As ever, it’s performance that attracts prospective Caribbean owners to the fold. To this end, the new 27 has plenty of get up and go. Top speed was 34kts whereupon the boat went from zero to 5000rpm in about 12 seconds! But the boat might need bigger props as it revved a tad too hard. I think they were 19in so 21in might be better. That said, this was a bare bones boat with no antifouling or gear. So the 19s might be the ones after all.

Cruising at 3200rpm produced 21 to 22kts and a dignified drive, while fast cruise of 25 to 26kts was clocked at 4000rpm. Offshore we pulled back the throttles for about 18kts and the boat rode really well into the short, sharp swell. It remained dry, too.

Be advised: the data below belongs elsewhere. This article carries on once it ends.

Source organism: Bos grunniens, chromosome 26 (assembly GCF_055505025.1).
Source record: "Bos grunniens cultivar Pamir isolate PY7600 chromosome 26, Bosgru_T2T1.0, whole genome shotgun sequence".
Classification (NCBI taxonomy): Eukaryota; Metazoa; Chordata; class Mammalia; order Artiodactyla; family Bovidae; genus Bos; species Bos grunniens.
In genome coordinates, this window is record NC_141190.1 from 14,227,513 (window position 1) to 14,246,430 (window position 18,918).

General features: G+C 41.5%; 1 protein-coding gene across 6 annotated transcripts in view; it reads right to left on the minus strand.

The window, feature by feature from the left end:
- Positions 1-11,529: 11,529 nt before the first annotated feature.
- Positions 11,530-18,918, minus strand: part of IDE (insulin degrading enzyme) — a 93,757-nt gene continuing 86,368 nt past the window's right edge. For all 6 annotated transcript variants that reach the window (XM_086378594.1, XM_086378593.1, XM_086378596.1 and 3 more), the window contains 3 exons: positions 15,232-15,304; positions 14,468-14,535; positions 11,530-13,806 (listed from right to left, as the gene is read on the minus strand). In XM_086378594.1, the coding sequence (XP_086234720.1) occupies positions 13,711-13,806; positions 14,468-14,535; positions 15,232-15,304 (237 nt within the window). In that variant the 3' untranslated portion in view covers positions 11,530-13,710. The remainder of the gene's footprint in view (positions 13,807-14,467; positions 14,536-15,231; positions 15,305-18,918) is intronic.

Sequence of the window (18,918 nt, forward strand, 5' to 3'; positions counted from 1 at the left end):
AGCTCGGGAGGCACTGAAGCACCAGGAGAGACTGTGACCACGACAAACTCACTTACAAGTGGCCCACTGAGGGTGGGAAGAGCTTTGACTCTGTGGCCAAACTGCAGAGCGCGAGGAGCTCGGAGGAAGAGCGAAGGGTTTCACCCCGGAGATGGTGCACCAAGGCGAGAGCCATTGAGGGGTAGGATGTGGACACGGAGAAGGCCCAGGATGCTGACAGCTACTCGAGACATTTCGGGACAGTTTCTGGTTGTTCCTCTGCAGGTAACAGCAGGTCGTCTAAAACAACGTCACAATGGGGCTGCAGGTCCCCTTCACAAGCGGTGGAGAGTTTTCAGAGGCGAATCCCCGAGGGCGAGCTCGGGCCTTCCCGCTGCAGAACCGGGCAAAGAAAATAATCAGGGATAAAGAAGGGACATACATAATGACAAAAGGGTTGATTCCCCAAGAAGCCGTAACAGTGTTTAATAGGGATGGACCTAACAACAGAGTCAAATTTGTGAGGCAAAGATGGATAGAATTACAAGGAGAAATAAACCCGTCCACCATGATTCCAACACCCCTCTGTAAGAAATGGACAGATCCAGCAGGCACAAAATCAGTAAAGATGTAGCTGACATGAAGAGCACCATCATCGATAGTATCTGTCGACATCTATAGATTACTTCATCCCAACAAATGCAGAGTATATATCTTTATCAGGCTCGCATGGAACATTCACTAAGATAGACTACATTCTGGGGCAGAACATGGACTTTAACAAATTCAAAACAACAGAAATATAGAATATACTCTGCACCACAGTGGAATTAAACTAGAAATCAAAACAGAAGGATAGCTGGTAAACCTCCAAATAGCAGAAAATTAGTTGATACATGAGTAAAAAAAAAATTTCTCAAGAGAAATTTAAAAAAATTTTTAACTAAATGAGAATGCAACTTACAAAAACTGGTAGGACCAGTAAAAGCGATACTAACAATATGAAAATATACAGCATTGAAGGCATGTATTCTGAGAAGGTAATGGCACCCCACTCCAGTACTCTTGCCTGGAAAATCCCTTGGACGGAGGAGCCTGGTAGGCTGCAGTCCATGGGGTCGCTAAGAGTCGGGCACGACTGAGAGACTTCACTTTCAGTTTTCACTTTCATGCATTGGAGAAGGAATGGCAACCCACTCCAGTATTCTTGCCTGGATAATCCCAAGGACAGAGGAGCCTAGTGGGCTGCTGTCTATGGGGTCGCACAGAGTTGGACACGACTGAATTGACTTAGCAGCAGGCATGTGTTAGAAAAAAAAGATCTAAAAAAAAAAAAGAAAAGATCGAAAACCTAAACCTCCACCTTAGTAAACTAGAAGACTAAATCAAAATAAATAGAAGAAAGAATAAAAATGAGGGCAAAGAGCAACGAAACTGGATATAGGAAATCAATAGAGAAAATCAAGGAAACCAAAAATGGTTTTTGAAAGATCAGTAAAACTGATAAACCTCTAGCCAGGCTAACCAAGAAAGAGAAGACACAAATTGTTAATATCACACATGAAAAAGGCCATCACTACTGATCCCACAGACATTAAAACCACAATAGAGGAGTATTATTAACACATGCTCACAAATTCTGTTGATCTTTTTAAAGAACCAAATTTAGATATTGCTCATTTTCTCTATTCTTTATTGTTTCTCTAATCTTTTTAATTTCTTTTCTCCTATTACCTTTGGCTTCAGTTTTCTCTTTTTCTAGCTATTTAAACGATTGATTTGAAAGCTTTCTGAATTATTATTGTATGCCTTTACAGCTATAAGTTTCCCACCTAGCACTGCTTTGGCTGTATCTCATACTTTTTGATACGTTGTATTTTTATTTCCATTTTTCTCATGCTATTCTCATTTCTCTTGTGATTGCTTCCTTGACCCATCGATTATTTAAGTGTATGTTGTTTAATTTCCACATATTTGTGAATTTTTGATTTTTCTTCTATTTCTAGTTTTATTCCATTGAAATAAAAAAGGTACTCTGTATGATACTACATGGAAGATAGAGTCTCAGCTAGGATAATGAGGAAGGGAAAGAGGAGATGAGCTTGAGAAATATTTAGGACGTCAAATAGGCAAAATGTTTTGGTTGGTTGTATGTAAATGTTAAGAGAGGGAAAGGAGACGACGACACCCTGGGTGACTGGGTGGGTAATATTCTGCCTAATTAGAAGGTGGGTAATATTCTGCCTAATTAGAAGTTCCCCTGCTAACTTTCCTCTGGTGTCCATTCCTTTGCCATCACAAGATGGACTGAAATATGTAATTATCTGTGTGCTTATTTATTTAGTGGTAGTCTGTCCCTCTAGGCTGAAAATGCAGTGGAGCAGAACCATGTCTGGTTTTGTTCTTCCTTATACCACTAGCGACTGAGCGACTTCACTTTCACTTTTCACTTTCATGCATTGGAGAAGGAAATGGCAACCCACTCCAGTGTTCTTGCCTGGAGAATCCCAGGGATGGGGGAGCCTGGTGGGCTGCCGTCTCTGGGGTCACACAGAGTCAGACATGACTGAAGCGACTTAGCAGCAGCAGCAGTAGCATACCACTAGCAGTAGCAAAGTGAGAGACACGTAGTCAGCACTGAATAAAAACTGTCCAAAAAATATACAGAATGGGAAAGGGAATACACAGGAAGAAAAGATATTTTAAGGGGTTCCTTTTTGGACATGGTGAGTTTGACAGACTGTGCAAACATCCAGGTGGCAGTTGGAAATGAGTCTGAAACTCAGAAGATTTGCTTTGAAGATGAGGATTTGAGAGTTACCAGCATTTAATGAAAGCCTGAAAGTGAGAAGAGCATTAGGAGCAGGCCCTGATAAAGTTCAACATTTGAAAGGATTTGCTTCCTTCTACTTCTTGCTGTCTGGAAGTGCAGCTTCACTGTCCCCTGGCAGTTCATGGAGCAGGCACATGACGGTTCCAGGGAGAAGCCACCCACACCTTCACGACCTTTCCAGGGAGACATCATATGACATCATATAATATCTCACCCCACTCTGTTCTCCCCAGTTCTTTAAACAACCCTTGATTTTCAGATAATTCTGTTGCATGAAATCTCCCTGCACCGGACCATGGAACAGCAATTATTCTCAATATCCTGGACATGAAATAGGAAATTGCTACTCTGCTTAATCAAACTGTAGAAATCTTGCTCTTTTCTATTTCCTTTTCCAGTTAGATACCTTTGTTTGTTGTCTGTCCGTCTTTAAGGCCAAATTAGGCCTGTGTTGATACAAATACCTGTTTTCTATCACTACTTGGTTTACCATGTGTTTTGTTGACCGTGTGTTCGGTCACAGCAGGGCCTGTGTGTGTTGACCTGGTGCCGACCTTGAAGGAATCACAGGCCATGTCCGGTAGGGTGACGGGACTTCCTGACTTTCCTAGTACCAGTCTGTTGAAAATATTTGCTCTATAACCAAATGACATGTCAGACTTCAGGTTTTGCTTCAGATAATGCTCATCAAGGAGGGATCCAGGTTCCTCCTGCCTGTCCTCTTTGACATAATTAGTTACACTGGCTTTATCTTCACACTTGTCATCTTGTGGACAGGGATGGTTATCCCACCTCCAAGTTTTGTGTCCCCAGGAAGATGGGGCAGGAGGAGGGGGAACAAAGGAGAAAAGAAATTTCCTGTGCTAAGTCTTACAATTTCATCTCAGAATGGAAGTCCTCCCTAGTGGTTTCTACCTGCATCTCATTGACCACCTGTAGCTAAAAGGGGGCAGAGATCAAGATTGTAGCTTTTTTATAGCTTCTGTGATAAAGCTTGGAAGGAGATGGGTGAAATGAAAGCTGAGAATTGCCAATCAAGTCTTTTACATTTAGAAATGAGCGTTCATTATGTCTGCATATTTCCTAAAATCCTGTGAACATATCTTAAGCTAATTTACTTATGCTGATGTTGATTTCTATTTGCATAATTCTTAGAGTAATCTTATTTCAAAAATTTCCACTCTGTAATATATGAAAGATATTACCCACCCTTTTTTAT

After the weekend, afternoon cleanup shouldn’t take more than an hour. That’s another advantage of a no-frills affordable Caribbean over a flash import. There’s not too much that can go wrong and the would-be skipper can take comfort from the fact the boatbuilder has been around more than 50 years, with the same Spooner family building Caribbeans to satisfy enduring Australian values.

Whoever said familiarity breeds contempt obviously wasn’t aware of the Caribbean range of down-to-earth boats. The formula for these evergreen cruisers has remained little changed for some 50 years: build a tough boat with not too many frills for those who like to fish and cruise. And this covers 90 per cent of the pleasureboat market.

Compared with so many imported craft, it’s a good value cruiser. But look out for the 27 with Sylvania Marina makeover at the Sanctuary Cove International Boat Show. With outriggers and a bit of gear, it will be an even prettier boat.